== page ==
Dec. 20, 2004 — Crude oil prices, which recently corrected from a peak of nearly $56 per barrel in late October, have remained at lofty levels for the past two years, generating sizzling gains for oil and energy-related stocks. The S&P energy sector, which makes up 7.1% of the S&P 500-stock index, has risen about 25.8% this year through December 10, far outperforming other sectors in the S&P 500, which was up 6.5%.
How should a prudent investor participate in this oily abundance? With strong gains this year, many energy stocks appear fully valued, but investors must be selective in looking for attractively valued stocks, said Tina Vital, integrated oil equity analyst at Standard & Poor’s. Vital likes large international integrated oil companies like ChevronTexaco Corp. (CVX), Total (TOT), Exxon Mobil (XOM), and ENI (E). “These companies are diversified, with a nice balance between upstream and downstream businesses,” she said. “They tend to be insulated from both commodity-price and economic risks. Even if global oil demand and oil prices decline next year, these companies should still provide strong earnings growth.”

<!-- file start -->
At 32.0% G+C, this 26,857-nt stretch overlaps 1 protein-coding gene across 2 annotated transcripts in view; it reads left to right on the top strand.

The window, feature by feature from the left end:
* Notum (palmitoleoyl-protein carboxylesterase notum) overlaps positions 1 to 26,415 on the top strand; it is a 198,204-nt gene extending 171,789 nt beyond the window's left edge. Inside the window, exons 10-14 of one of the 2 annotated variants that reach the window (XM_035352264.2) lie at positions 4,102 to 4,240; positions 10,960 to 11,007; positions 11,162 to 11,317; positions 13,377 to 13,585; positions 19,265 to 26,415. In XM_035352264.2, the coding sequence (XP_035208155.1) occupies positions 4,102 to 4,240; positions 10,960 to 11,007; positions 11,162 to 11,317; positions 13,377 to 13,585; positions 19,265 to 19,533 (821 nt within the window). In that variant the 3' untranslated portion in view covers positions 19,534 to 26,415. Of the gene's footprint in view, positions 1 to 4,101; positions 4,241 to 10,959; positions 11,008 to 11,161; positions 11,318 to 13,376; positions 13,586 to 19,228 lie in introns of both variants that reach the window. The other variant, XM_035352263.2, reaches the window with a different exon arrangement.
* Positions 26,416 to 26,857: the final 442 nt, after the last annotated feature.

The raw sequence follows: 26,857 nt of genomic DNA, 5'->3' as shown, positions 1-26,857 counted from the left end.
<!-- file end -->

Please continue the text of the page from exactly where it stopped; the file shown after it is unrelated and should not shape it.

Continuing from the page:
Vital is also optimistic about oil and gas drilling and services firms. With spare oil production capacity low and energy demand worldwide increasing, Vital expects global energy spending will remain high, in the range of $150 to $200 billion annually over the next 25 years. She further expects spending will shift from the mature basins of North America to lower cost, undeveloped regions in Europe, Africa, the Middle East, and Asia/Pacific.
Within the S&P 500′s energy subsectors, oil and gas refining, marketing, and transportation skyrocketed 55.1% year-to-date through Dec. 10, 2004, while oil and gas exploration and production (E&P) surged 34.7%. However, while global upstream spending has remained high, spending growth was constrained in 2003, as oil companies were wary about a downturn in oil prices and limited worldwide drilling prospects.